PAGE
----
|Pemba scops owl|
The Pemba scops owl is a medium-sized scops-owl with short ear-tufts. There are two colour morphs, a brown morph which is mainly pale rufous-brown with light streaking on head and faint barring om paler underparts and a rufous morph which is a bright, rich rufous, that is paler on the underwing coverts. Both morphs show a pale scapular band, whitish in the brown morph and pale rufous in the rufous morph. The bill is black while cere is greenish yellow and the eyes and legs are yellow. It is 15 cm (5.9 in) tall with a 45 cm (18 in) wingspan.
The call is a single “hoo” note which is made at irregular intervals or in a rapid series of 4-6 notes given at intervals ofhalf asecond. The pair duets with the male calls being shorter, and lower in pitch.
Distribution and habitat
The Pemba scops owls endemic to Pemba, the northern island of Zanzibar, part of Tanzania, off the coast of east Africa. On Pemba this owl is found in all wooded habitats from native forest to overgrown plantations of cloves and mango. However, it is commonest in native forest.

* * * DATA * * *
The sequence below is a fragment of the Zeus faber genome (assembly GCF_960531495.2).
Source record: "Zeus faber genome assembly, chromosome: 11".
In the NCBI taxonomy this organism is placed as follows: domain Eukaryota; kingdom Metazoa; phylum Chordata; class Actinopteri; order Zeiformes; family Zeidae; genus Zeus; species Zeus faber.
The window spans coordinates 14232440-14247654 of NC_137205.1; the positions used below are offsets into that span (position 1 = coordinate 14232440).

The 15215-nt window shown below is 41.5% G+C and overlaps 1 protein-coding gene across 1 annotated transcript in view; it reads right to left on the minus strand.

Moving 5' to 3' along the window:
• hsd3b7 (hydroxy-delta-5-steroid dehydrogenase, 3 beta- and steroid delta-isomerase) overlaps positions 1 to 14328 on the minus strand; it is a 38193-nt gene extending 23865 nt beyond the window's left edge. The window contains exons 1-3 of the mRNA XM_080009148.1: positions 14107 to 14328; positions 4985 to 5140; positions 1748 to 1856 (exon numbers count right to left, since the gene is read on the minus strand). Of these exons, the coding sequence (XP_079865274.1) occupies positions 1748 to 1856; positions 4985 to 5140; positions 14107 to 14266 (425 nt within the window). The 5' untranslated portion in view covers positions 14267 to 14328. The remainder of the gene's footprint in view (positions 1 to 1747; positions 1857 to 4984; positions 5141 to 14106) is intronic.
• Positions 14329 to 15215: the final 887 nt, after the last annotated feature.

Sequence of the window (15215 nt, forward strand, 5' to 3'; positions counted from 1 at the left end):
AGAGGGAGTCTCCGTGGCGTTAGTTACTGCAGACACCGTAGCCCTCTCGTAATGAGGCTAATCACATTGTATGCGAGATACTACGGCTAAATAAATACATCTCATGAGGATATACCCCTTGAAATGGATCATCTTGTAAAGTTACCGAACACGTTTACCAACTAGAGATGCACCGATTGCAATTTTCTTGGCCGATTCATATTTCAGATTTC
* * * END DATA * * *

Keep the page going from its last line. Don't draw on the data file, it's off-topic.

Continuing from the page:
The biology of the Pemba scops owl is little known, it is nocturnal and roosts among foliage or in dense undergrowth during the day. It starts calling soon after sunset and then hunt. The food is mainly insects which may be caught in flight, gleaned from leaves or caught on the ground after a short glide from a perch. The breeding behaviour is almost unknown, although it possibly breeds between August and October and nests in natural holes in trees.
The Pemba scops owl is listed as Vulnerable by the IUCN because it is restricted to Pemba, the population continues tio decline and there is a loss of habitat as local farmer clear plantations to make way for open agricultural fields and is now it is largely confined to the two small remaining native forests; Ngezi (14 km2 (5.4 sq mi)) and Msitu Mkuu (3 km2 (1.2 sq mi)), and the population is estimated to be between 1,500 and 4,500 breeding pairs, although it is in rapid deciline.